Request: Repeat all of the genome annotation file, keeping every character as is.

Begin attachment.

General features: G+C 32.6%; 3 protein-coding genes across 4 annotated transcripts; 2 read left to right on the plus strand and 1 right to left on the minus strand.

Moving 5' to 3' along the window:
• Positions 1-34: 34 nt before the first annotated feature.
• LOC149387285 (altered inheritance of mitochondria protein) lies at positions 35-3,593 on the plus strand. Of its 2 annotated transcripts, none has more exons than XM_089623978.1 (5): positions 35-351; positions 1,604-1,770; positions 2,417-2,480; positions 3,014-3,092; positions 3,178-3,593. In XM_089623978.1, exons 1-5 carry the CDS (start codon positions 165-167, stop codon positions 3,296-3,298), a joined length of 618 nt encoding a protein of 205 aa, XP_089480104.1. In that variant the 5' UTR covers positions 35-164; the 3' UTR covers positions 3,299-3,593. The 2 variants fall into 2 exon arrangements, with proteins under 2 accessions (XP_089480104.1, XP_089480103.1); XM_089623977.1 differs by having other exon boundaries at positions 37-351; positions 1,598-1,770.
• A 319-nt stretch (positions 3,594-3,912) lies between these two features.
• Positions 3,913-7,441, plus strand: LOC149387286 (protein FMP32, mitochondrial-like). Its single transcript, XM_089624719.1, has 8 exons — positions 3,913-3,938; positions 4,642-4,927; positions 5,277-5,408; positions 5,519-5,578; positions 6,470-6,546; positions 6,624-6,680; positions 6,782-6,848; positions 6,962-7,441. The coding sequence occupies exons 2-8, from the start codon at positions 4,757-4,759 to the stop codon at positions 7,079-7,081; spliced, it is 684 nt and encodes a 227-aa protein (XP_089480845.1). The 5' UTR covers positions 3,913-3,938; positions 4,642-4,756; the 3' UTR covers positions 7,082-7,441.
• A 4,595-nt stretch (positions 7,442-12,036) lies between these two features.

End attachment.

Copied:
General features: G+C 32.6%; 3 protein-coding genes across 4 annotated transcripts; 2 read left to right on the plus strand and 1 right to left on the minus strand.

Moving 5' to 3' along the window:
• Positions 1-34: 34 nt before the first annotated feature.
• LOC149387285 (altered inheritance of mitochondria protein) lies at positions 35-3,593 on the plus strand. Of its 2 annotated transcripts, none has more exons than XM_089623978.1 (5): positions 35-351; positions 1,604-1,770; positions 2,417-2,480; positions 3,014-3,092; positions 3,178-3,593. In XM_089623978.1, exons 1-5 carry the CDS (start codon positions 165-167, stop codon positions 3,296-3,298), a joined length of 618 nt encoding a protein of 205 aa, XP_089480104.1. In that variant the 5' UTR covers positions 35-164; the 3' UTR covers positions 3,299-3,593. The 2 variants fall into 2 exon arrangements, with proteins under 2 accessions (XP_089480104.1, XP_089480103.1); XM_089623977.1 differs by having other exon boundaries at positions 37-351; positions 1,598-1,770.
• A 319-nt stretch (positions 3,594-3,912) lies between these two features.
• Positions 3,913-7,441, plus strand: LOC149387286 (protein FMP32, mitochondrial-like). Its single transcript, XM_089624719.1, has 8 exons — positions 3,913-3,938; positions 4,642-4,927; positions 5,277-5,408; positions 5,519-5,578; positions 6,470-6,546; positions 6,624-6,680; positions 6,782-6,848; positions 6,962-7,441. The coding sequence occupies exons 2-8, from the start codon at positions 4,757-4,759 to the stop codon at positions 7,079-7,081; spliced, it is 684 nt and encodes a 227-aa protein (XP_089480845.1). The 5' UTR covers positions 3,913-3,938; positions 4,642-4,756; the 3' UTR covers positions 7,082-7,441.
• A 4,595-nt stretch (positions 7,442-12,036) lies between these two features.